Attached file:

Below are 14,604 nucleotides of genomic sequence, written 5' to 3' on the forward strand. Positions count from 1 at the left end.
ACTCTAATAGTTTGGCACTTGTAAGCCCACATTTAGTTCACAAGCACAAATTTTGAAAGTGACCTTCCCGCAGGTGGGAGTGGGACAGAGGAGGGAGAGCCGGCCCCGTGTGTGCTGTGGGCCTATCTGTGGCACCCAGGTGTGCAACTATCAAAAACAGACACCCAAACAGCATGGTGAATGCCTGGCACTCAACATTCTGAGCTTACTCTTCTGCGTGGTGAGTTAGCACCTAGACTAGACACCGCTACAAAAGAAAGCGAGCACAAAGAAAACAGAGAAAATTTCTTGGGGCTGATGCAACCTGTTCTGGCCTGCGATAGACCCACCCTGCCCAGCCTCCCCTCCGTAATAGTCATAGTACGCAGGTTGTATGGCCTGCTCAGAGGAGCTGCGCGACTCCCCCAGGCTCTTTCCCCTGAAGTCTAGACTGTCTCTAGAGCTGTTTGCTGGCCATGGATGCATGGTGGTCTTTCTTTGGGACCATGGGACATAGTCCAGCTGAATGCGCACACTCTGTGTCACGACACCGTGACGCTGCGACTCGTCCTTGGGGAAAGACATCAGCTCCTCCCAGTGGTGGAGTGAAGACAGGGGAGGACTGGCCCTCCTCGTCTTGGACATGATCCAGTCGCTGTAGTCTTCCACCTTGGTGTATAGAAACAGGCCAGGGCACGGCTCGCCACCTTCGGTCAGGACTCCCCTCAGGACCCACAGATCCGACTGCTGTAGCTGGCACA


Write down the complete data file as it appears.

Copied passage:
Below are 14,604 nucleotides of genomic sequence, written 5' to 3' on the forward strand. Positions count from 1 at the left end.
ACTCTAATAGTTTGGCACTTGTAAGCCCACATTTAGTTCACAAGCACAAATTTTGAAAGTGACCTTCCCGCAGGTGGGAGTGGGACAGAGGAGGGAGAGCCGGCCCCGTGTGTGCTGTGGGCCTATCTGTGGCACCCAGGTGTGCAACTATCAAAAACAGACACCCAAACAGCATGGTGAATGCCTGGCACTCAACATTCTGAGCTTACTCTTCTGCGTGGTGAGTTAGCACCTAGACTAGACACCGCTACAAAAGAAAGCGAGCACAAAGAAAACAGAGAAAATTTCTTGGGGCTGATGCAACCTGTTCTGGCCTGCGATAGACCCACCCTGCCCAGCCTCCCCTCCGTAATAGTCATAGTACGCAGGTTGTATGGCCTGCTCAGAGGAGCTGCGCGACTCCCCCAGGCTCTTTCCCCTGAAGTCTAGACTGTCTCTAGAGCTGTTTGCTGGCCATGGATGCATGGTGGTCTTTCTTTGGGACCATGGGACATAGTCCAGCTGAATGCGCACACTCTGTGTCACGACACCGTGACGCTGCGACTCGTCCTTGGGGAAAGACATCAGCTCCTCCCAGTGGTGGAGTGAAGACAGGGGAGGACTGGCCCTCCTCGTCTTGGACATGATCCAGTCGCTGTAGTCTTCCACCTTGGTGTATAGAAACAGGCCAGGGCACGGCTCGCCACCTTCGGTCAGGACTCCCCTCAGGACCCACAGATCCGACTGCTGTAGCTGGCACA